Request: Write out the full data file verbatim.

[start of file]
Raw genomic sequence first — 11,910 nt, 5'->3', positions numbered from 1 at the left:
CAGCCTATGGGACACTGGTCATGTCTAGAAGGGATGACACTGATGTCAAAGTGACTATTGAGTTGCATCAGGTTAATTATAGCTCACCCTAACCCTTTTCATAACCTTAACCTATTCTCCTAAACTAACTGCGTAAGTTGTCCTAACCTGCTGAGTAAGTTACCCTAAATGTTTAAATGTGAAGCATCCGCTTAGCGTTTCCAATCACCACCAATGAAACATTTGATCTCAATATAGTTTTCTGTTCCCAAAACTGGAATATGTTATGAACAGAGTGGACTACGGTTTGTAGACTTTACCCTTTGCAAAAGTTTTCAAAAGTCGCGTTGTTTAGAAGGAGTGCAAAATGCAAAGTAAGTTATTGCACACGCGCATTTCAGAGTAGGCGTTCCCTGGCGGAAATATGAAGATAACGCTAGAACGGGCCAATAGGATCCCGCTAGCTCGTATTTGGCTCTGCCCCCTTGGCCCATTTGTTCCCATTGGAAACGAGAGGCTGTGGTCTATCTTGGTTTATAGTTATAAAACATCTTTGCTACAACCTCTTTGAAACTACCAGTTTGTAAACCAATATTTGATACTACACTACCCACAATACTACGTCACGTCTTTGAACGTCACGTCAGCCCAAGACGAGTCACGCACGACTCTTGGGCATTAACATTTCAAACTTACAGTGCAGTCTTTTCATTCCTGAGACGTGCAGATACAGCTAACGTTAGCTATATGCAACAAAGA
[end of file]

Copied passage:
Raw genomic sequence first — 11,910 nt, 5'->3', positions numbered from 1 at the left:
CAGCCTATGGGACACTGGTCATGTCTAGAAGGGATGACACTGATGTCAAAGTGACTATTGAGTTGCATCAGGTTAATTATAGCTCACCCTAACCCTTTTCATAACCTTAACCTATTCTCCTAAACTAACTGCGTAAGTTGTCCTAACCTGCTGAGTAAGTTACCCTAAATGTTTAAATGTGAAGCATCCGCTTAGCGTTTCCAATCACCACCAATGAAACATTTGATCTCAATATAGTTTTCTGTTCCCAAAACTGGAATATGTTATGAACAGAGTGGACTACGGTTTGTAGACTTTACCCTTTGCAAAAGTTTTCAAAAGTCGCGTTGTTTAGAAGGAGTGCAAAATGCAAAGTAAGTTATTGCACACGCGCATTTCAGAGTAGGCGTTCCCTGGCGGAAATATGAAGATAACGCTAGAACGGGCCAATAGGATCCCGCTAGCTCGTATTTGGCTCTGCCCCCTTGGCCCATTTGTTCCCATTGGAAACGAGAGGCTGTGGTCTATCTTGGTTTATAGTTATAAAACATCTTTGCTACAACCTCTTTGAAACTACCAGTTTGTAAACCAATATTTGATACTACACTACCCACAATACTACGTCACGTCTTTGAACGTCACGTCAGCCCAAGACGAGTCACGCACGACTCTTGGGCATTAACATTTCAAACTTACAGTGCAGTCTTTTCATTCCTGAGACGTGCAGATACAGCTAACGTTAGCTATATGCAACAAAGA